Breaking News
May 26, 2018 - Lifetime risks of developing Alzheimer’s dementia vary by age, gender
May 26, 2018 - Researchers find novel ways to improve participation in clinical research
May 26, 2018 - Researchers develop methods for measuring free-base nicotine levels in e-cigarettes
May 26, 2018 - AHA: Preterm Birth Could Warn of Mom’s Future Heart Risks
May 26, 2018 - Some calories more harmful than others
May 26, 2018 - Study links cell size with commitment to division
May 26, 2018 - Researchers develop new, rapid blood test to detect liver damage
May 26, 2018 - Researchers discover cascade of immune processes linked to poor outcomes in aggressive breast cancer
May 26, 2018 - New research will use mathematics to solve mysteries in cell biology
May 26, 2018 - Mice remain slim on burger diet
May 26, 2018 - BMC receives $13.5 million award to test methods for delivering childhood anxiety treatment
May 26, 2018 - ‘Right to Try Act’ will not benefit terminally-ill patients
May 26, 2018 - Study reveals novel statistical algorithm to identify potential disease genes
May 26, 2018 - Two genes play vital roles in malignant brain cancer
May 26, 2018 - Study explores link between groundwater lithium and diagnoses of bipolar disorder, dementia
May 26, 2018 - Researchers reveal stimulatory effects of myelin on young neural cells
May 26, 2018 - Small part of cellular protein that helps form long-term memories also drives neurodegeneration
May 26, 2018 - Four-legged friends can have heart issues, too
May 26, 2018 - Scientists create small, self-contained spaces inside mammalian cells
May 26, 2018 - Better Social Support Network Protects Black Men Against HIV
May 26, 2018 - National Heart, Lung, and Blood Institute (NHLBI)
May 26, 2018 - Burnout, depression can affect ophthalmology residents, study finds
May 26, 2018 - Latinos and African Americans more likely to experience serious depression than Whites
May 26, 2018 - Data from past epidemic could help improve response to future Ebola outbreaks
May 26, 2018 - Researchers provide insight into how the memory molecule limits brain plasticity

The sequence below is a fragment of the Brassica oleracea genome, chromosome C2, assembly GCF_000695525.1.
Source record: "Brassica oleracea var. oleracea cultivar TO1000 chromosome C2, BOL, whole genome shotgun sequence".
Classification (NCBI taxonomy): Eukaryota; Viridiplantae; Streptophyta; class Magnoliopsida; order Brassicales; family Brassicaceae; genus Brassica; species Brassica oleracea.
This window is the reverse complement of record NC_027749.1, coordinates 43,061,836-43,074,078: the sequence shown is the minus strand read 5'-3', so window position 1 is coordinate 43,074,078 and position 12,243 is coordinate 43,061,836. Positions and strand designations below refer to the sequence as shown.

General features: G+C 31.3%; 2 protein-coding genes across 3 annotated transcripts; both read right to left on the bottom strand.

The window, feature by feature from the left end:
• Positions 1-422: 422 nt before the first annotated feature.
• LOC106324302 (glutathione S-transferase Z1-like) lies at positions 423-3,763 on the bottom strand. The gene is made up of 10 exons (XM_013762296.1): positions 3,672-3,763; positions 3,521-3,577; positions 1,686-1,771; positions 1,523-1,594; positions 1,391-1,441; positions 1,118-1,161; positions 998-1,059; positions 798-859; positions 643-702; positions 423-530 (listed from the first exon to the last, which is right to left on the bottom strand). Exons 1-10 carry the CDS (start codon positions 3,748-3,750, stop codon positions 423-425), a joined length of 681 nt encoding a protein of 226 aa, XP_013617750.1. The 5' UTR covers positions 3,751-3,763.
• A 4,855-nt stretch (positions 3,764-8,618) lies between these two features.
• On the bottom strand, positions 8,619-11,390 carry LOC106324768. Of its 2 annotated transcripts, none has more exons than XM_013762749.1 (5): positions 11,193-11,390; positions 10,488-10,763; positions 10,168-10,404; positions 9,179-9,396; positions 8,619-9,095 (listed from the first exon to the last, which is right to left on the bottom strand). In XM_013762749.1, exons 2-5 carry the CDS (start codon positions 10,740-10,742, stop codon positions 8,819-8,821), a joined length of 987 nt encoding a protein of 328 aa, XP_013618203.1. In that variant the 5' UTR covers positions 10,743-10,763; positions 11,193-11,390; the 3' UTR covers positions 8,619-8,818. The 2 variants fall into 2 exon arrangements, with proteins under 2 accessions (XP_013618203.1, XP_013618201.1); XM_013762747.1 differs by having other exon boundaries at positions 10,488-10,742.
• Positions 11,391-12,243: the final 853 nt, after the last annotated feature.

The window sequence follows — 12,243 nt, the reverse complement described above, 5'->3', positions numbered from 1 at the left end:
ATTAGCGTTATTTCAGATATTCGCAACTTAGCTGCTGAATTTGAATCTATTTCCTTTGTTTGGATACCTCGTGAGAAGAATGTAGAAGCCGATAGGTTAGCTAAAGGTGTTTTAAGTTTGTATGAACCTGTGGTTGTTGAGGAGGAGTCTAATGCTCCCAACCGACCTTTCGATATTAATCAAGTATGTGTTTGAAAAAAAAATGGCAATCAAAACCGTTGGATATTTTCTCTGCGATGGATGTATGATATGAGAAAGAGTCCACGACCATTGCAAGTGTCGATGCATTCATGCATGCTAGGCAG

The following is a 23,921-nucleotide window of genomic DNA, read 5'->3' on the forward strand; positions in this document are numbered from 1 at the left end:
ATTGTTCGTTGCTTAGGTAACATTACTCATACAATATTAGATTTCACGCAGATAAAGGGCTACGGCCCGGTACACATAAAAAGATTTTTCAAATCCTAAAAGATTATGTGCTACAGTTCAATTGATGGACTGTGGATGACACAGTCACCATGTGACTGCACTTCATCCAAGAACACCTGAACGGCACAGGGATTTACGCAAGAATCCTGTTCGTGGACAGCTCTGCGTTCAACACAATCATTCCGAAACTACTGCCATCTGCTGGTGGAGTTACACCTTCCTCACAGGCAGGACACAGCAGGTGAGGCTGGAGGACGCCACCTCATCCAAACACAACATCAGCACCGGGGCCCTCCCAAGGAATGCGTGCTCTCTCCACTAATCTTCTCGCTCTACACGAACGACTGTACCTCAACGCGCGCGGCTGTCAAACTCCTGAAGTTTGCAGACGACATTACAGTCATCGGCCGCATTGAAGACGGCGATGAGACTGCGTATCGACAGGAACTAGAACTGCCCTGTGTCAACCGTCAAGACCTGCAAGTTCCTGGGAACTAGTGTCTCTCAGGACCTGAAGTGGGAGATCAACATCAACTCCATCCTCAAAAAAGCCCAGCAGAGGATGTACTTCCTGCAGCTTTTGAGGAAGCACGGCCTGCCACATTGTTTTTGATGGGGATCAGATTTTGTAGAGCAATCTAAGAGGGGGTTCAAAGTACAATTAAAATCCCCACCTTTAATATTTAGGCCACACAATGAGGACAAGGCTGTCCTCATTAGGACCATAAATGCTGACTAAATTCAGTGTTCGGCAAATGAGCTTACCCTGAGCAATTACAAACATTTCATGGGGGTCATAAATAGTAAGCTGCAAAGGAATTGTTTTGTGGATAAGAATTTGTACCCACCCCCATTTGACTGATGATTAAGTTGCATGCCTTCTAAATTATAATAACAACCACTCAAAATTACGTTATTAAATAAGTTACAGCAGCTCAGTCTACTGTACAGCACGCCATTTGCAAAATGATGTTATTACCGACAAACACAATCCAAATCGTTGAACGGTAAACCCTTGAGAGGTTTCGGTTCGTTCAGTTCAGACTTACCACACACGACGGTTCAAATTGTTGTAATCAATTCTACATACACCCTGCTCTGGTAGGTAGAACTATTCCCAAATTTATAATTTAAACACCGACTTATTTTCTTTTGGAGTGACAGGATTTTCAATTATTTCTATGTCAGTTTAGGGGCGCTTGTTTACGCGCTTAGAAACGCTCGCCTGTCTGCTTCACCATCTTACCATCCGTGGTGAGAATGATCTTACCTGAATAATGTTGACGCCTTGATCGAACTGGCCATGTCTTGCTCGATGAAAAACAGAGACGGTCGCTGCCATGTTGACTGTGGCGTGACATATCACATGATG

May 26, 2018 - OSU biologist describes ‘restoration ecology’ approach toward patient health
May 26, 2018 - New approach to study brown fat could aid in finding treatments for obesity
May 26, 2018 - Could More Fish in the Diet Boost Sex Lives and Fertility?
May 26, 2018 - NTU Singapore and SERI invent new scope to diagnose glaucoma
May 26, 2018 - Cancer cells co-opt pain-sensing ‘neural channel’ to increase tolerance against oxidative stress
May 26, 2018 - Study uncovers why pesticide exposure increases Parkinson’s disease risk in some people
May 26, 2018 - Study finds link between lead exposure and fertility rates
May 26, 2018 - Delivery of standardized diabetes care could help achieve equitable health outcomes for all patients
May 26, 2018 - FDA authorizes marketing of OsteoDetect software for detecting wrist fractures
May 26, 2018 - Children and adolescents growing up in extreme societal conditions more likely to resort to violence
May 26, 2018 - New study puts forth most comprehensive tree of life for malaria parasites
May 26, 2018 - UVA researchers establish new guidelines for explorers of the submicroscopic world inside us
May 26, 2018 - Princeton Instruments and C-SOPS announce collaboration on innovative pharmaceutical technology
May 26, 2018 - New research shows why babies need to move in the womb
May 26, 2018 - UK steps forward to tackle global antimicrobial resistance
May 26, 2018 - CRISPR-Cas9-based strategy allows researchers to precisely alter hundreds of different genes
May 26, 2018 - Novoheart announces next generation of ‘Human heart-in-a-jar’ technology for advanced drug discovery
May 26, 2018 - UT Southwestern-led researchers find new way to determine prognosis of invasive kidney cancer
May 26, 2018 - Researchers develop film to prevent bacteria from growing on dental retainers and aligners